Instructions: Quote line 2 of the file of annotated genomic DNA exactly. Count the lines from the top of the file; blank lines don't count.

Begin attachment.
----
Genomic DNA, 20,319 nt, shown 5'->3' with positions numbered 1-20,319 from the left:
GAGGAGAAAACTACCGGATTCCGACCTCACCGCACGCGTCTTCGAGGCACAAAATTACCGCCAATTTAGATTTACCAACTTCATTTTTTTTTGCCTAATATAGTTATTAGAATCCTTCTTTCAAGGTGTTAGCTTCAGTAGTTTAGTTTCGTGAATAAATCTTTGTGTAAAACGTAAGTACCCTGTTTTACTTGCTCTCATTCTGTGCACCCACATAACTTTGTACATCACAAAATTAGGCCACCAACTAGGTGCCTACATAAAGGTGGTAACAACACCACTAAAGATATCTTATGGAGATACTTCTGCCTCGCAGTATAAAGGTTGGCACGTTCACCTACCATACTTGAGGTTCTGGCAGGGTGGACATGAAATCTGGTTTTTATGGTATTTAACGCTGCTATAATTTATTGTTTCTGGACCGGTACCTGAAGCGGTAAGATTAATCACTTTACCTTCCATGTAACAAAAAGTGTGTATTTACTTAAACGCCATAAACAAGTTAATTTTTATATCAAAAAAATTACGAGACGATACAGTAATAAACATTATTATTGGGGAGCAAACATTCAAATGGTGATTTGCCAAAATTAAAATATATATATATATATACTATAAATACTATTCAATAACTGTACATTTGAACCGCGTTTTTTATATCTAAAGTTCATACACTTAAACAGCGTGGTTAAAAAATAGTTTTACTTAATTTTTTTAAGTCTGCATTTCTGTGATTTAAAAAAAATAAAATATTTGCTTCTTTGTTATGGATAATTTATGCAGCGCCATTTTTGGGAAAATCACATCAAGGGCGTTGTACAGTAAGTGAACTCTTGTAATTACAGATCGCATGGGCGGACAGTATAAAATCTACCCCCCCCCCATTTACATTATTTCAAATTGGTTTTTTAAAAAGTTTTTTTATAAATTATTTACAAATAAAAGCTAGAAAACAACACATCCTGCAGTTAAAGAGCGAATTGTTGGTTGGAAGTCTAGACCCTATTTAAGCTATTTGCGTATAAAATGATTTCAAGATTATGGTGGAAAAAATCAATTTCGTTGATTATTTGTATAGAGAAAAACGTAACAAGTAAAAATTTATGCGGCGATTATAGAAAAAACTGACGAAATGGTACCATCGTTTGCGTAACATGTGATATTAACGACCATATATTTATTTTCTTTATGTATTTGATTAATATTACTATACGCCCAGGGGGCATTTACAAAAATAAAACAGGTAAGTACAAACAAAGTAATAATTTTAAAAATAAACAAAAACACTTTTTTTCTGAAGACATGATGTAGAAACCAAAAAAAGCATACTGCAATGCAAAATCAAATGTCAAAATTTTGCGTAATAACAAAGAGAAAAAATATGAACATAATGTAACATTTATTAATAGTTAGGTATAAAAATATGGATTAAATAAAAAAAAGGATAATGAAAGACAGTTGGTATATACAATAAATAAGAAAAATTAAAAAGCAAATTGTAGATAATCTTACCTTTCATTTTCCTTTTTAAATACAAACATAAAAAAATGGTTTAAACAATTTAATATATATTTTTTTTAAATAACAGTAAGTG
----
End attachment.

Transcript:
GAGGAGAAAACTACCGGATTCCGACCTCACCGCACGCGTCTTCGAGGCACAAAATTACCGCCAATTTAGATTTACCAACTTCATTTTTTTTTGCCTAATATAGTTATTAGAATCCTTCTTTCAAGGTGTTAGCTTCAGTAGTTTAGTTTCGTGAATAAATCTTTGTGTAAAACGTAAGTACCCTGTTTTACTTGCTCTCATTCTGTGCACCCACATAACTTTGTACATCACAAAATTAGGCCACCAACTAGGTGCCTACATAAAGGTGGTAACAACACCACTAAAGATATCTTATGGAGATACTTCTGCCTCGCAGTATAAAGGTTGGCACGTTCACCTACCATACTTGAGGTTCTGGCAGGGTGGACATGAAATCTGGTTTTTATGGTATTTAACGCTGCTATAATTTATTGTTTCTGGACCGGTACCTGAAGCGGTAAGATTAATCACTTTACCTTCCATGTAACAAAAAGTGTGTATTTACTTAAACGCCATAAACAAGTTAATTTTTATATCAAAAAAATTACGAGACGATACAGTAATAAACATTATTATTGGGGAGCAAACATTCAAATGGTGATTTGCCAAAATTAAAATATATATATATATATACTATAAATACTATTCAATAACTGTACATTTGAACCGCGTTTTTTATATCTAAAGTTCATACACTTAAACAGCGTGGTTAAAAAATAGTTTTACTTAATTTTTTTAAGTCTGCATTTCTGTGATTTAAAAAAAATAAAATATTTGCTTCTTTGTTATGGATAATTTATGCAGCGCCATTTTTGGGAAAATCACATCAAGGGCGTTGTACAGTAAGTGAACTCTTGTAATTACAGATCGCATGGGCGGACAGTATAAAATCTACCCCCCCCCCATTTACATTATTTCAAATTGGTTTTTTAAAAAGTTTTTTTATAAATTATTTACAAATAAAAGCTAGAAAACAACACATCCTGCAGTTAAAGAGCGAATTGTTGGTTGGAAGTCTAGACCCTATTTAAGCTATTTGCGTATAAAATGATTTCAAGATTATGGTGGAAAAAATCAATTTCGTTGATTATTTGTATAGAGAAAAACGTAACAAGTAAAAATTTATGCGGCGATTATAGAAAAAACTGACGAAATGGTACCATCGTTTGCGTAACATGTGATATTAACGACCATATATTTATTTTCTTTATGTATTTGATTAATATTACTATACGCCCAGGGGGCATTTACAAAAATAAAACAGGTAAGTACAAACAAAGTAATAATTTTAAAAATAAACAAAAACACTTTTTTTCTGAAGACATGATGTAGAAACCAAAAAAAGCATACTGCAATGCAAAATCAAATGTCAAAATTTTGCGTAATAACAAAGAGAAAAAATATGAACATAATGTAACATTTATTAATAGTTAGGTATAAAAATATGGATTAAATAAAAAAAAGGATAATGAAAGACAGTTGGTATATACAATAAATAAGAAAAATTAAAAAGCAAATTGTAGATAATCTTACCTTTCATTTTCCTTTTTAAATACAAACATAAAAAAATGGTTTAAACAATTTAATATATATTTTTTTTAAATAACAGTAAGTG